Oct 20, 2012; Knoxville, TN, USA; Tennessee Volunteers head coach Derek Dooley (with crutches) during the first half of the game against the Alabama Crimson Tide at Neyland Stadium. Mandatory Credit: Randy Sartin-US PRESSWIRE

Derek Dooley: Victim of Bad Luck or Unable to Create His Own?


Ernest Hemingway wrote, “you create your own luck.” Is that the case for Tennessee head coach Derek Dooley, or is he the victim of bad luck completely beyond his control?

Dooley’s Volunteers fell to 0-5 in SEC play with Saturday’s 38-35 loss to South Carolina, the third straight season UT has faced such a deficit in conference. Of course, Tennessee has also had the misfortune of facing the SEC elite in the first half of its conference schedule every season under Dooley.

Critics and the frustrated might argue that Tennessee should be the SEC elite, and it’s a valid argument. After all, UT was long the benchmark for SEC greatness. But then, Dooley stepped into a bad situation. Phil Fulmer’s tenure limped to a historically unsuccessful finish just four years ago, then wunderkind replacement Lane Kiffin spurned the program after just one season, leaving Tennessee scrambling after 2009 campaign.

Building an elite football program after the steady decline Tennessee was on takes time. And the Vols are close. Today is a great example. UT had an opportunity to beat a top 20 SEC foe, on the road. While South Carolina was obviously hindered with the injury of offensive leader Marcus Lattimore, the Gamecock defense is what has made that team’s bones. And the Volunteer offense gouged it for 35 points.

Tyler Bray tossed for four touchdowns on the stingy South Carolina defense, and lined up behind center in the fourth quarter with a chance to win. But then…

Dead man’s hand. Jadeveon Clowney, who had been bottled up much of the day from an impressive effort by the Tennessee offensive line, got to Bray to force a fumble that sealed yet another loss to a ranked team. Dooley has yet to beat one, the victim of various bad breaks. Last season the Vols were threatening to knock off eventual SEC East champion and nationally ranked Georgia, but lost Bray in the second half — and for much of the season.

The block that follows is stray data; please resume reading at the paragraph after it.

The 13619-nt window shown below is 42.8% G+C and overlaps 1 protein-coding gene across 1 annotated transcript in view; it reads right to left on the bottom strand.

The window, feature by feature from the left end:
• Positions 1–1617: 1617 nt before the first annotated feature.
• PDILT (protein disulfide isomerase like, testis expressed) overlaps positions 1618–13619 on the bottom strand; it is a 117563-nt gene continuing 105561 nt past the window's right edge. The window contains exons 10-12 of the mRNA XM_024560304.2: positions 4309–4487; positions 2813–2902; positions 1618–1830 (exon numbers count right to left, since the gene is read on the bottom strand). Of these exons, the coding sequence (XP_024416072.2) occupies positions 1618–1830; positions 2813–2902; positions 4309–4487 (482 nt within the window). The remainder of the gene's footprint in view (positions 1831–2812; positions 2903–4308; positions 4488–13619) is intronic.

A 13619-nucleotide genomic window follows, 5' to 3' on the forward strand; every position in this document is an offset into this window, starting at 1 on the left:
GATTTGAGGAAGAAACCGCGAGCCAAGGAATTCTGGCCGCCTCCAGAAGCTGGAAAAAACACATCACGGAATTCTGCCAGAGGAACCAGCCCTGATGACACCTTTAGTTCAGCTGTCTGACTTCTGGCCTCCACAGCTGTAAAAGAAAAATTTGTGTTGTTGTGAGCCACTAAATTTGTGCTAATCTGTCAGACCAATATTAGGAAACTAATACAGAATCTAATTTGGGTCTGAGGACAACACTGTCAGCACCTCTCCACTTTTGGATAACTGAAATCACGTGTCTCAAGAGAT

Had Bray not been unavailable for the second half of the 2011 campaign, the Vols likely win a few more games, including the streak-ending defeat to Kentucky, and reach the postseason. Any hot seat for Dooley probably isn’t happening. But as it stands, Tennessee went 5-7 and missed the postseason for the second time in four years. A cynic may contend the misfortune of Bray’s injury might have been combated had Dooley had a more suitable replacement ready for such an occurrence. It depends on perspective, but the loss of Bray is undeniably bad luck.

The players haven’t quit on Dooley. UT is playing hard against ranked foes like South Carolina, Georgia and Alabama. Keeping the locker room is a positive for Dooley, but is it enough to save his job? UT needs to finish at least 3-1 to reach the postseason, but finally gets a break in that the schedule becomes much more manageable. Is a 7-5 finish and the Music City Bowl sufficient?

Calls for a new head coach are loud and prevalent. Specific names are even being bandied about. Noted Tennessee fan, media figure and author of On Rocky Top Clay Travis has headed a bandwagon for UT to pursue former Hooters fry cook and current Monday Night Football broadcaster Jon Gruden. With the Vols playing upper echelon close, is now the time to reverse course?

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